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INHP gets $2.5M to increase housing access, close racial homeownership gap

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Indianapolis Neighborhood Housing Partnership received $2.5 million to create more homeownership opportunities for low-income people and close the racial gap in homeownership.

The money comes from a partnership with CareSource, a nonprofit health plan. INHP helps people with financial education, homeownership advising, mortgages and home repair loans. Rob Evans, executive vice president for homeownership initiatives at INHP, said the $2.5 million will help the organization support 3,000 families annually.

The Black homeownership rate in Marion County is 34%, according to a study from the Center for Research on Inclusion and Social Policy at IUPUI in 2018. The homeownership rate for whites is 64%. Even in predominantly Black neighborhoods in Marion County, researchers found white people own 56% of the homes.

Research also shows about a third of households in Marion County earn less than 80% of the area median income and are housing cost-burdened, meaning more than 30% of their monthly income goes to housing.

Housing is considered one of the so-called social determinants of health, which experts often say make up about 80% of a person’s health. Other determinants include food access and education.

“If you don’t know where you’re going to lay your head at night, it’s really hard to focus on anything else,” said Amy Riegel, directing of housing at CareSource.

Black homeownership is on the decline across the country, dropping to 41% in 2019, according to census data. That’s 7 percentage points lower than it was a decade ago. Black people have lost nearly all of the gains made in homeownership after the Fair Housing Act of 1968 prohibited housing discrimination based on race.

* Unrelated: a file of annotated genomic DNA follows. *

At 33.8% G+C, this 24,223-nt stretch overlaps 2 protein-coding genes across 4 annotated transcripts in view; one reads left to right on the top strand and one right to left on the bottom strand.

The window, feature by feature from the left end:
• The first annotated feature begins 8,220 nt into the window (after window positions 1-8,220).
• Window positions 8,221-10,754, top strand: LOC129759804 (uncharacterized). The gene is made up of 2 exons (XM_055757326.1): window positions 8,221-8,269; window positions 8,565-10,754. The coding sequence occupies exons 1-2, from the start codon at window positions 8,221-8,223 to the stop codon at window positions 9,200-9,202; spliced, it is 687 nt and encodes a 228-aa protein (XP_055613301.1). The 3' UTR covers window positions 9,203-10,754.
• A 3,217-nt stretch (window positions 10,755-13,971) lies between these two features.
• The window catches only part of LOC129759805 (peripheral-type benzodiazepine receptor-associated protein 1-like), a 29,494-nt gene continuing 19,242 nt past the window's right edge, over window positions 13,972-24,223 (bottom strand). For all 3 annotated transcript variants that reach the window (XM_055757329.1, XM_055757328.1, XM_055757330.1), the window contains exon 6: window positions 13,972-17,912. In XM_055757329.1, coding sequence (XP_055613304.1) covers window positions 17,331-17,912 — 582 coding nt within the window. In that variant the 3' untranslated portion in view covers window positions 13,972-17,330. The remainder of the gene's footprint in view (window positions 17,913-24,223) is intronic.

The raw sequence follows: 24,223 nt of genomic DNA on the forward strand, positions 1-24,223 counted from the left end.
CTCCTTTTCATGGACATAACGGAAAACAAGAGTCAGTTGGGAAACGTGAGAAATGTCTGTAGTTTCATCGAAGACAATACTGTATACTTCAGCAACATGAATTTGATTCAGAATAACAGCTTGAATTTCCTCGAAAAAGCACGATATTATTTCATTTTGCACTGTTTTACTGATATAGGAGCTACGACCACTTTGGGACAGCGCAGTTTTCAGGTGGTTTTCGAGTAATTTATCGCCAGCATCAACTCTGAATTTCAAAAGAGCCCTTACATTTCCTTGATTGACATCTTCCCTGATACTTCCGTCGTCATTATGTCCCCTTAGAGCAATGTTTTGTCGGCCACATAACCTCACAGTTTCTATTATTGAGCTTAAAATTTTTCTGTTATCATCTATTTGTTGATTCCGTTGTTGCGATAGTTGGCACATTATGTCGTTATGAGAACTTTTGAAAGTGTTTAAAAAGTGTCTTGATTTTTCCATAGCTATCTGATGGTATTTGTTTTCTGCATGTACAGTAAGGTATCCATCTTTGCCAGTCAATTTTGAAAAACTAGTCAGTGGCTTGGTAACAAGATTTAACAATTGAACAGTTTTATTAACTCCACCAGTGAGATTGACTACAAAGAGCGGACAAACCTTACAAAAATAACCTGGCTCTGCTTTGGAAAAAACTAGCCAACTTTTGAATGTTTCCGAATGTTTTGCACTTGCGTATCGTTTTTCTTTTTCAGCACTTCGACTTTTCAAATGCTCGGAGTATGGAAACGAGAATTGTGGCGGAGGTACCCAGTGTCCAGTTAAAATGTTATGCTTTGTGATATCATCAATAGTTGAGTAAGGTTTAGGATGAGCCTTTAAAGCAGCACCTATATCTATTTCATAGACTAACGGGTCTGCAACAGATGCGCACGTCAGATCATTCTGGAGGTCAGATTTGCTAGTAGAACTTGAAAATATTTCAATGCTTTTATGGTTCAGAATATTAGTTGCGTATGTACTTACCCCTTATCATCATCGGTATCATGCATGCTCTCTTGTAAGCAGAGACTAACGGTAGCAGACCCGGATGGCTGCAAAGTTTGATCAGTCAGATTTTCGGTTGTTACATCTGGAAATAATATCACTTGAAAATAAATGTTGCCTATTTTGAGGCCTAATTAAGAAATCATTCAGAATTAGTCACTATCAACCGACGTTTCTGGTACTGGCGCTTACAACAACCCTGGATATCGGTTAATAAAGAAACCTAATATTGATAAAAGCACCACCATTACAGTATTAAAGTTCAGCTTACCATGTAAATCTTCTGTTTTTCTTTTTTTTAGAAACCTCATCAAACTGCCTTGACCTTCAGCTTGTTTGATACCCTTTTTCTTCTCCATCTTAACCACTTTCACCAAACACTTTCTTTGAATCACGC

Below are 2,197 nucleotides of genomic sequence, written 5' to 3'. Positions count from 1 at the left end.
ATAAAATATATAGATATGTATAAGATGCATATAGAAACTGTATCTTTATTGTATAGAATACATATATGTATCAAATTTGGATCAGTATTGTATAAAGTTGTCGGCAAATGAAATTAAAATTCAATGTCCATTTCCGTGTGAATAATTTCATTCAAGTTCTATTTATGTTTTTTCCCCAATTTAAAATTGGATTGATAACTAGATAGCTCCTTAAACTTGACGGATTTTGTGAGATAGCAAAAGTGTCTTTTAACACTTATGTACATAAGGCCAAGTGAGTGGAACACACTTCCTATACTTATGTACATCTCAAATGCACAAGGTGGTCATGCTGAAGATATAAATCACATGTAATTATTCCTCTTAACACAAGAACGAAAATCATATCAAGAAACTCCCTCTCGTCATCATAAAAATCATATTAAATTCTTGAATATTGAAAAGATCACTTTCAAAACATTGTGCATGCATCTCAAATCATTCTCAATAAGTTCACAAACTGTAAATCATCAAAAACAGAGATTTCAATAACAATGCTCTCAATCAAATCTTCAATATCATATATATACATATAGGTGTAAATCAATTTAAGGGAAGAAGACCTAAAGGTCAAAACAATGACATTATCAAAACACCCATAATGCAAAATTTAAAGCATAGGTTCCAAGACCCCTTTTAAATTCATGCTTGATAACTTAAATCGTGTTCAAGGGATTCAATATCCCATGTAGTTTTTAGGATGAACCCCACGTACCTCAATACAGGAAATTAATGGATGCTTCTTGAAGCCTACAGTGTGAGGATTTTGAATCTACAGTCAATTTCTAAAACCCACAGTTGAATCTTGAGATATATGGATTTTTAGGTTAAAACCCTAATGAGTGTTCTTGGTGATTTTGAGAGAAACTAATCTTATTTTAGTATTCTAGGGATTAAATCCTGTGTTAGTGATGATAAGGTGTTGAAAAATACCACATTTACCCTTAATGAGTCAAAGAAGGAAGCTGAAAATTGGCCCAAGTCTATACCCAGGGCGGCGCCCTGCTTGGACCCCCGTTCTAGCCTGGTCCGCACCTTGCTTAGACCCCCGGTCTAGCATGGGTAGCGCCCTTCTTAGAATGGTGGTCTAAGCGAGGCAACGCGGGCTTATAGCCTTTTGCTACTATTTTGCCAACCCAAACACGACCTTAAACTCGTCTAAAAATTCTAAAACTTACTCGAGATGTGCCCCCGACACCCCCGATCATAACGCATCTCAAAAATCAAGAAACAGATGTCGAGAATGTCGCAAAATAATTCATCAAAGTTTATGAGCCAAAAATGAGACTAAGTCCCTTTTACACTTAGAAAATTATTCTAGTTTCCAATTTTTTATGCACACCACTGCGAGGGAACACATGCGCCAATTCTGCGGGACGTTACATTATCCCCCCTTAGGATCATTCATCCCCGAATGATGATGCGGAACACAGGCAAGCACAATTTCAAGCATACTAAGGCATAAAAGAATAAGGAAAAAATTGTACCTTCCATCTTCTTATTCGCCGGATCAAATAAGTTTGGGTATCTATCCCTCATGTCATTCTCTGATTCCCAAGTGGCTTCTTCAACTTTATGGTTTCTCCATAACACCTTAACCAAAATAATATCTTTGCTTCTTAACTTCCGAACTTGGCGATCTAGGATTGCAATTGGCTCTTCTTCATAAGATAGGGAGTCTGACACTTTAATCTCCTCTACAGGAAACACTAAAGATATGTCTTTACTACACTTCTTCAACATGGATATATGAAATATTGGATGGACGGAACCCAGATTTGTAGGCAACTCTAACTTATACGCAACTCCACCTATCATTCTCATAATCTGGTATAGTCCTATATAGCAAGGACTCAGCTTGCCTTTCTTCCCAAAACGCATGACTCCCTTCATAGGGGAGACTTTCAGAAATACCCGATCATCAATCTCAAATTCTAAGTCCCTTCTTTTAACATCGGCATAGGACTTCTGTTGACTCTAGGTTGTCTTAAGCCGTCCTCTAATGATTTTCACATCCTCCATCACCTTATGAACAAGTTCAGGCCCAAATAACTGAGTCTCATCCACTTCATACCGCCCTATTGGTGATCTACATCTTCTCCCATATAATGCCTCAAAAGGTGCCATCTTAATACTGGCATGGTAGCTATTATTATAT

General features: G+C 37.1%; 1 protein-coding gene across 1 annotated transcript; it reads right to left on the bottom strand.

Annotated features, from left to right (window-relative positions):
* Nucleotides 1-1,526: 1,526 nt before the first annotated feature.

One issue Evans pointed to is disparities in mortgage lending. Black borrowers represented 14.4% of all loan applicants in 2019 in Marion County, according to federal data compiled by INHP. Nearly a quarter of Black applicants were denied, compared to about 14% of white applicants, and Black applicants are much more likely to be denied because of credit history.

There are also allegations locally of redlining. The Fair Housing Center of Central Indiana filed a complaint against Old National Bank in October, accusing the bank of discriminating against Black mortgage borrowers in Indianapolis.

According to FHCCI, the bank made only 23 loans to Black borrowers in Marion County. An Old National Bank spokesperson denied the allegations.

Contact staff writer Tyler Fenwick at 317-762-7853. Follow him on Twitter @Ty_Fenwick.

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